This post was written by Lisa Mueller and Feynman Z. Liang of the Jiaquan IP Law Firm

Third Party Submissions in the U.S. – Part 4 of an 8 Part Series

This is Part 4 of an 8-part series examining post-grant review proceedings, oppositions, and third party observations in the U.S., BRIC and several non-BRIC countries. To see Part 1, Post-Grant Oppositions in Japan, click here. To see Part 2, Third Party Submissions in Russia, click here. To see Part 3, Pre- and Post-Grant Oppositions in India, click here.

Third Party Submissions

The Leahy-Smith America Invents Act (AIA), enacted on September 16, 2011, modified the rules concerning third party submission of certain documents during the pendency of a patent application. Specifically, the new rules (1) expanded the time period during which a third party can submit documents; and (2) allows a third party to comment on each document submitted. The main objective of the third party or pre-issuance submissions program is to provide relevant information to Examiners early in the examination process and, as a result, improve the quality of granted patents.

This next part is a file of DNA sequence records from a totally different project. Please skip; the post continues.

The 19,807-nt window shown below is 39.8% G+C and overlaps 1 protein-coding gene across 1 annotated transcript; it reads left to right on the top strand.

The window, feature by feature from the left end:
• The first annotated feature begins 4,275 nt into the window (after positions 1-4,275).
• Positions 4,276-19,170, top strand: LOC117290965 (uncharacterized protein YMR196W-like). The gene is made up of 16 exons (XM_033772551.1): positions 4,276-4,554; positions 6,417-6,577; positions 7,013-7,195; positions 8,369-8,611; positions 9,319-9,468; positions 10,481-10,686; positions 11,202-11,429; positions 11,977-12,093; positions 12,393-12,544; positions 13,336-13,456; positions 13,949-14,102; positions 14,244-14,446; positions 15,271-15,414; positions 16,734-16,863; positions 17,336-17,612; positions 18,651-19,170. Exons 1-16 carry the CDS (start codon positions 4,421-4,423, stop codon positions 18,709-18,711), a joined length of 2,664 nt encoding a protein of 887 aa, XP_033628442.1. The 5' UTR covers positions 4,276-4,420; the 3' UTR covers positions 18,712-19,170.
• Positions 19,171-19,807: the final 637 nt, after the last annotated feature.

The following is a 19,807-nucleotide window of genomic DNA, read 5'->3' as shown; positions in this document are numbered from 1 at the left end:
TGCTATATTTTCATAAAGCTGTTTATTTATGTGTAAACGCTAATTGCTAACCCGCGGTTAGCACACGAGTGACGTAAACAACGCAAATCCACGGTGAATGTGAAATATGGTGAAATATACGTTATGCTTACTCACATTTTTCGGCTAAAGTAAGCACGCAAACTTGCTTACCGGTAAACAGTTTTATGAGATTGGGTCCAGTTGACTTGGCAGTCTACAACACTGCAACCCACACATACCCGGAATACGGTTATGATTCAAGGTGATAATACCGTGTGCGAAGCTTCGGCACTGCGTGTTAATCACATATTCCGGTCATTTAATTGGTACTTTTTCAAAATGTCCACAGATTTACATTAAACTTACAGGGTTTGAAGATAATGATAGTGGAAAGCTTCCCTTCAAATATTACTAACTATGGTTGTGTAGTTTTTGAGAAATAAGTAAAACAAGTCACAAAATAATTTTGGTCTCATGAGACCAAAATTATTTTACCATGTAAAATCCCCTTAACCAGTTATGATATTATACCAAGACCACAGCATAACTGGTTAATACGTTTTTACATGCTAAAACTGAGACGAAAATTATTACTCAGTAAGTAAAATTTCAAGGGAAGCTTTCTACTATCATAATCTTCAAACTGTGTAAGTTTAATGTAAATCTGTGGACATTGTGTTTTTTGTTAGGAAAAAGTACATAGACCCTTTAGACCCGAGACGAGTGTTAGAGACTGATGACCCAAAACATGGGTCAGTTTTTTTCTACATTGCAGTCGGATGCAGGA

The new rules became effective on September 16, 2012 and apply to any patent application filed before, on or after this date. Any third party (who can remain anonymous) who is not the patent owner, can submit patents, published patent applications or other printed publications of potential relevance during examination along with a concise description of the relevance of each document to the U.S. Patent and Trademark Office (USPTO). Potentially relevant documents submitted may be those raising questions of novelty, inventive step, written description enablement, indefiniteness, improper propriety claim, prior use, etc.

The time period for making such submissions is prior to the earlier of:

  1. The mailing date of a Notice of Allowance; or
  2. The later of:
    1. Six months after the date of first publication of the application by the USPTO (publication of a PCT application or re-publication of a U.S. patent application does not count); or
    2. The mailing date of a first Office Action on the merits rejecting the claims (a restriction requirement does not constitute a first Office Action on the merits).

The documents submitted must be filed prior to, not on, any of the above dates. Also, the filing a request for continued examination (RCE), does not reset the time period for making any such submissions.

There is no limit on the number of submissions that can be made, provided that each submission is made prior to the above dates. However, each submission must contain the following:

  1. A document list identifying the patents, published patent applications or other printed publication being submitted;